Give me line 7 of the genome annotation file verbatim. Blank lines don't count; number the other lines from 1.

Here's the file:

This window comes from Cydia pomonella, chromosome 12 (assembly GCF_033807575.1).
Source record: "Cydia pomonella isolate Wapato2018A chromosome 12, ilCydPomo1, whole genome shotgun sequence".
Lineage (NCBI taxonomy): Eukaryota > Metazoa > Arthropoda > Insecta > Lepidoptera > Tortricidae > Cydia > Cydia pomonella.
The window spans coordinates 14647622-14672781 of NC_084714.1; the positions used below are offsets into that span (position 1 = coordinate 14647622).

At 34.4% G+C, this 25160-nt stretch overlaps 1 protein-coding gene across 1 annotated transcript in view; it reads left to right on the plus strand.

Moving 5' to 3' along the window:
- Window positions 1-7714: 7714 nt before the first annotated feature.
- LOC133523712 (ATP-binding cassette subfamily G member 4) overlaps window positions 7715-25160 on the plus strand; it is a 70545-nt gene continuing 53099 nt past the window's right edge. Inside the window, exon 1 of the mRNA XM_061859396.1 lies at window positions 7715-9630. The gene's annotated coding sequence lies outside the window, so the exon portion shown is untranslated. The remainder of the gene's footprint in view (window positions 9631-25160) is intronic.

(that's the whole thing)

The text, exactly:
- Window positions 1-7714: 7714 nt before the first annotated feature.